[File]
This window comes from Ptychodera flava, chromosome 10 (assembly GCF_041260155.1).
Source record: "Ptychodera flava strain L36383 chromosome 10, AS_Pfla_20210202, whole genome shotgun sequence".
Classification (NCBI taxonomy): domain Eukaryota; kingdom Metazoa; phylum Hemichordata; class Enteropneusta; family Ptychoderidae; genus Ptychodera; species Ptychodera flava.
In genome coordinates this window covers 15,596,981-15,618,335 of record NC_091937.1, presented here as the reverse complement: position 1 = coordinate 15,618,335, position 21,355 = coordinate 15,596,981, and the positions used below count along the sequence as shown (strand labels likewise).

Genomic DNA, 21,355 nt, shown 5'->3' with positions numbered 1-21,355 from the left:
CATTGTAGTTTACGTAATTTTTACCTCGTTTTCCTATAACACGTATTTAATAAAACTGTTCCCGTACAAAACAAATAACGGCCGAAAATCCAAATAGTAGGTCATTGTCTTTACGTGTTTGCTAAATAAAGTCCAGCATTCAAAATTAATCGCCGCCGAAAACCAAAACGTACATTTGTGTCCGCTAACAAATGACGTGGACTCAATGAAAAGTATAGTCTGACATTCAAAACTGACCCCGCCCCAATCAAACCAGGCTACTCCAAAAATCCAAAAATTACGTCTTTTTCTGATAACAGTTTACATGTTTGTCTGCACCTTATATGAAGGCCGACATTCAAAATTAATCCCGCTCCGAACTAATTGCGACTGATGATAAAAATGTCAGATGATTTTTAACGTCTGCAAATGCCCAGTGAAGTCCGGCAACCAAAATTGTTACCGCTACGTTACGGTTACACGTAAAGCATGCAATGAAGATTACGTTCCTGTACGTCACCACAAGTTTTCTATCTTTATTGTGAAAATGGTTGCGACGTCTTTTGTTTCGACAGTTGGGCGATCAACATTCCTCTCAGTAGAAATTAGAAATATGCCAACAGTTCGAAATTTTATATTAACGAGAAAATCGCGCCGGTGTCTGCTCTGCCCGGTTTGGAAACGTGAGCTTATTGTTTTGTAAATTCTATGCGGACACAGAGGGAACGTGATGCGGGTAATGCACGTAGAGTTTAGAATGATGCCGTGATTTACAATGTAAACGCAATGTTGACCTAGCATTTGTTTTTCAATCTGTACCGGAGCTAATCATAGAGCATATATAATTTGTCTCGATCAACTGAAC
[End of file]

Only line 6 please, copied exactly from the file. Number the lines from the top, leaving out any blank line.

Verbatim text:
CATTGTAGTTTACGTAATTTTTACCTCGTTTTCCTATAACACGTATTTAATAAAACTGTTCCCGTACAAAACAAATAACGGCCGAAAATCCAAATAGTAGGTCATTGTCTTTACGTGTTTGCTAAATAAAGTCCAGCATTCAAAATTAATCGCCGCCGAAAACCAAAACGTACATTTGTGTCCGCTAACAAATGACGTGGACTCAATGAAAAGTATAGTCTGACATTCAAAACTGACCCCGCCCCAATCAAACCAGGCTACTCCAAAAATCCAAAAATTACGTCTTTTTCTGATAACAGTTTACATGTTTGTCTGCACCTTATATGAAGGCCGACATTCAAAATTAATCCCGCTCCGAACTAATTGCGACTGATGATAAAAATGTCAGATGATTTTTAACGTCTGCAAATGCCCAGTGAAGTCCGGCAACCAAAATTGTTACCGCTACGTTACGGTTACACGTAAAGCATGCAATGAAGATTACGTTCCTGTACGTCACCACAAGTTTTCTATCTTTATTGTGAAAATGGTTGCGACGTCTTTTGTTTCGACAGTTGGGCGATCAACATTCCTCTCAGTAGAAATTAGAAATATGCCAACAGTTCGAAATTTTATATTAACGAGAAAATCGCGCCGGTGTCTGCTCTGCCCGGTTTGGAAACGTGAGCTTATTGTTTTGTAAATTCTATGCGGACACAGAGGGAACGTGATGCGGGTAATGCACGTAGAGTTTAGAATGATGCCGTGATTTACAATGTAAACGCAATGTTGACCTAGCATTTGTTTTTCAATCTGTACCGGAGCTAATCATAGAGCATATATAATTTGTCTCGATCAACTGAAC